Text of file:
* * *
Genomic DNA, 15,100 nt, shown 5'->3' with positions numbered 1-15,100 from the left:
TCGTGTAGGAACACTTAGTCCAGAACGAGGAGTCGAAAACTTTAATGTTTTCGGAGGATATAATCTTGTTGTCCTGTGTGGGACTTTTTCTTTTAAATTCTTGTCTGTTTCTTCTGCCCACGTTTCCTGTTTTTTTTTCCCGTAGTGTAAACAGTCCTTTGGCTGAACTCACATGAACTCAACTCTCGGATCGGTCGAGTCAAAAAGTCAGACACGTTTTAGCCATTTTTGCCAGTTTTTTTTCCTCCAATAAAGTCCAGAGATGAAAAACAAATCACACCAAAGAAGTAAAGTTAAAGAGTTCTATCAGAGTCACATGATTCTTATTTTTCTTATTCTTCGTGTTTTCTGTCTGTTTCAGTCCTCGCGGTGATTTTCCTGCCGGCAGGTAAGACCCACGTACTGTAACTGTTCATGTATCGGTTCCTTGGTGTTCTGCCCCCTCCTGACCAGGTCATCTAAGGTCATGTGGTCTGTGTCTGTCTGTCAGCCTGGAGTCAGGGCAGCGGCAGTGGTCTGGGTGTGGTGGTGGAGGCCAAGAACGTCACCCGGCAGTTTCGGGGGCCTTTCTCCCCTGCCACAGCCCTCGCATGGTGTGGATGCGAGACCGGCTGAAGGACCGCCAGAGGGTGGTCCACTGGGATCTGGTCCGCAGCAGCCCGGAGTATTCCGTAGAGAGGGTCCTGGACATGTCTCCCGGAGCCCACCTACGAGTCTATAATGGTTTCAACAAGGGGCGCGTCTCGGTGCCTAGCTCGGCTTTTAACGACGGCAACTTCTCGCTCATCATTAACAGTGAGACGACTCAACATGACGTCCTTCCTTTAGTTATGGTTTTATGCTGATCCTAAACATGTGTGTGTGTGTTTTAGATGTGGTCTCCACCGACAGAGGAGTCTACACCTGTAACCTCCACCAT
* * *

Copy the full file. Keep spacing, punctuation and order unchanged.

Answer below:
Genomic DNA, 15,100 nt, shown 5'->3' with positions numbered 1-15,100 from the left:
TCGTGTAGGAACACTTAGTCCAGAACGAGGAGTCGAAAACTTTAATGTTTTCGGAGGATATAATCTTGTTGTCCTGTGTGGGACTTTTTCTTTTAAATTCTTGTCTGTTTCTTCTGCCCACGTTTCCTGTTTTTTTTTCCCGTAGTGTAAACAGTCCTTTGGCTGAACTCACATGAACTCAACTCTCGGATCGGTCGAGTCAAAAAGTCAGACACGTTTTAGCCATTTTTGCCAGTTTTTTTTCCTCCAATAAAGTCCAGAGATGAAAAACAAATCACACCAAAGAAGTAAAGTTAAAGAGTTCTATCAGAGTCACATGATTCTTATTTTTCTTATTCTTCGTGTTTTCTGTCTGTTTCAGTCCTCGCGGTGATTTTCCTGCCGGCAGGTAAGACCCACGTACTGTAACTGTTCATGTATCGGTTCCTTGGTGTTCTGCCCCCTCCTGACCAGGTCATCTAAGGTCATGTGGTCTGTGTCTGTCTGTCAGCCTGGAGTCAGGGCAGCGGCAGTGGTCTGGGTGTGGTGGTGGAGGCCAAGAACGTCACCCGGCAGTTTCGGGGGCCTTTCTCCCCTGCCACAGCCCTCGCATGGTGTGGATGCGAGACCGGCTGAAGGACCGCCAGAGGGTGGTCCACTGGGATCTGGTCCGCAGCAGCCCGGAGTATTCCGTAGAGAGGGTCCTGGACATGTCTCCCGGAGCCCACCTACGAGTCTATAATGGTTTCAACAAGGGGCGCGTCTCGGTGCCTAGCTCGGCTTTTAACGACGGCAACTTCTCGCTCATCATTAACAGTGAGACGACTCAACATGACGTCCTTCCTTTAGTTATGGTTTTATGCTGATCCTAAACATGTGTGTGTGTGTTTTAGATGTGGTCTCCACCGACAGAGGAGTCTACACCTGTAACCTCCACCAT